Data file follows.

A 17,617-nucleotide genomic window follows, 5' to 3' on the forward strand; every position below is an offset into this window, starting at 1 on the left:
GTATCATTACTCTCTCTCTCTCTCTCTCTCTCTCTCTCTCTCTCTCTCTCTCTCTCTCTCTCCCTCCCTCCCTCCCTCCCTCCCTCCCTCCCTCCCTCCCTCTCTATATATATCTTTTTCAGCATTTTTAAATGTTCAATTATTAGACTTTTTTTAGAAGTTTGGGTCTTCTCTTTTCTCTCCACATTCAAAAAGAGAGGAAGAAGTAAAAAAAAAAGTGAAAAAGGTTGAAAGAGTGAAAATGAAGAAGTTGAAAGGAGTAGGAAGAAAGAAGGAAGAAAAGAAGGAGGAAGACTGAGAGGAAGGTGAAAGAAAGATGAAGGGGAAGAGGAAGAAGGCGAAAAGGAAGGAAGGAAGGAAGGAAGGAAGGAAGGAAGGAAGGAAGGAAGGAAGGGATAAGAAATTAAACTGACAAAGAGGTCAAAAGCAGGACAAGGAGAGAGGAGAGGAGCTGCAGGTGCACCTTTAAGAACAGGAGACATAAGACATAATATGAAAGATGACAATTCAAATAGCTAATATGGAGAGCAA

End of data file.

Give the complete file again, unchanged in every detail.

A 17,617-nucleotide genomic window follows, 5' to 3' on the forward strand; every position below is an offset into this window, starting at 1 on the left:
GTATCATTACTCTCTCTCTCTCTCTCTCTCTCTCTCTCTCTCTCTCTCTCTCTCTCTCTCTCCCTCCCTCCCTCCCTCCCTCCCTCCCTCCCTCCCTCCCTCTCTATATATATCTTTTTCAGCATTTTTAAATGTTCAATTATTAGACTTTTTTTAGAAGTTTGGGTCTTCTCTTTTCTCTCCACATTCAAAAAGAGAGGAAGAAGTAAAAAAAAAAGTGAAAAAGGTTGAAAGAGTGAAAATGAAGAAGTTGAAAGGAGTAGGAAGAAAGAAGGAAGAAAAGAAGGAGGAAGACTGAGAGGAAGGTGAAAGAAAGATGAAGGGGAAGAGGAAGAAGGCGAAAAGGAAGGAAGGAAGGAAGGAAGGAAGGAAGGAAGGAAGGAAGGAAGGAAGGGATAAGAAATTAAACTGACAAAGAGGTCAAAAGCAGGACAAGGAGAGAGGAGAGGAGCTGCAGGTGCACCTTTAAGAACAGGAGACATAAGACATAATATGAAAGATGACAATTCAAATAGCTAATATGGAGAGCAA